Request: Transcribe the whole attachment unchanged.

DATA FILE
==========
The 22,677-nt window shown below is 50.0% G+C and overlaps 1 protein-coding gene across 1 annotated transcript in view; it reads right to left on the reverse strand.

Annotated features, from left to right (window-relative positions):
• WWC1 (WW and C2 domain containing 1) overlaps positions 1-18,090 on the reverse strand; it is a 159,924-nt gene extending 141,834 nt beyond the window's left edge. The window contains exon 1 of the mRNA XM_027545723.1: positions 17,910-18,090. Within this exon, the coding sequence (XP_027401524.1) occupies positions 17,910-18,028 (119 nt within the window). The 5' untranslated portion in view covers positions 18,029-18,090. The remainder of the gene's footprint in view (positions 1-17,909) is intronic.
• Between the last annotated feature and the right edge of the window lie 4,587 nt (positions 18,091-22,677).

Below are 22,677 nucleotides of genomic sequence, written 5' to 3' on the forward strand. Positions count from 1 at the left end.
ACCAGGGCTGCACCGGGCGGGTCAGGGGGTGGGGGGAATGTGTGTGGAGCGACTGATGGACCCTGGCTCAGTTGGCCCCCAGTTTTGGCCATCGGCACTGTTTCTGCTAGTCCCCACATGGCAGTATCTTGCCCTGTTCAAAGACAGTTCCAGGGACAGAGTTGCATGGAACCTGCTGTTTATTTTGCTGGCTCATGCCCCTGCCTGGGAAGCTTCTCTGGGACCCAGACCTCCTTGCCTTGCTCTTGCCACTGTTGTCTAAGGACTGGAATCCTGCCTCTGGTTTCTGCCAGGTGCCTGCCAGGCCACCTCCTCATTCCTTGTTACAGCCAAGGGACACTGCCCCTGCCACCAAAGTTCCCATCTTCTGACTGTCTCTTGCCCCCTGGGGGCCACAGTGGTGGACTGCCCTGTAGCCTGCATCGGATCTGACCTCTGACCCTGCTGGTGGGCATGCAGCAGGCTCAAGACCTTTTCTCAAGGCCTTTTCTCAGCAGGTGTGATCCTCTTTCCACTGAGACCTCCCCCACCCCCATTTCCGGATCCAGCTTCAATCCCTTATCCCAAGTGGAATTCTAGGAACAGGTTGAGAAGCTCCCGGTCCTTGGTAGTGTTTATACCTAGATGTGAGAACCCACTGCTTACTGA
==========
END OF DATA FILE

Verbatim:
The 22,677-nt window shown below is 50.0% G+C and overlaps 1 protein-coding gene across 1 annotated transcript in view; it reads right to left on the reverse strand.

Annotated features, from left to right (window-relative positions):
• WWC1 (WW and C2 domain containing 1) overlaps positions 1-18,090 on the reverse strand; it is a 159,924-nt gene extending 141,834 nt beyond the window's left edge. The window contains exon 1 of the mRNA XM_027545723.1: positions 17,910-18,090. Within this exon, the coding sequence (XP_027401524.1) occupies positions 17,910-18,028 (119 nt within the window). The 5' untranslated portion in view covers positions 18,029-18,090. The remainder of the gene's footprint in view (positions 1-17,909) is intronic.
• Between the last annotated feature and the right edge of the window lie 4,587 nt (positions 18,091-22,677).

Below are 22,677 nucleotides of genomic sequence, written 5' to 3' on the forward strand. Positions count from 1 at the left end.
ACCAGGGCTGCACCGGGCGGGTCAGGGGGTGGGGGGAATGTGTGTGGAGCGACTGATGGACCCTGGCTCAGTTGGCCCCCAGTTTTGGCCATCGGCACTGTTTCTGCTAGTCCCCACATGGCAGTATCTTGCCCTGTTCAAAGACAGTTCCAGGGACAGAGTTGCATGGAACCTGCTGTTTATTTTGCTGGCTCATGCCCCTGCCTGGGAAGCTTCTCTGGGACCCAGACCTCCTTGCCTTGCTCTTGCCACTGTTGTCTAAGGACTGGAATCCTGCCTCTGGTTTCTGCCAGGTGCCTGCCAGGCCACCTCCTCATTCCTTGTTACAGCCAAGGGACACTGCCCCTGCCACCAAAGTTCCCATCTTCTGACTGTCTCTTGCCCCCTGGGGGCCACAGTGGTGGACTGCCCTGTAGCCTGCATCGGATCTGACCTCTGACCCTGCTGGTGGGCATGCAGCAGGCTCAAGACCTTTTCTCAAGGCCTTTTCTCAGCAGGTGTGATCCTCTTTCCACTGAGACCTCCCCCACCCCCATTTCCGGATCCAGCTTCAATCCCTTATCCCAAGTGGAATTCTAGGAACAGGTTGAGAAGCTCCCGGTCCTTGGTAGTGTTTATACCTAGATGTGAGAACCCACTGCTTACTGA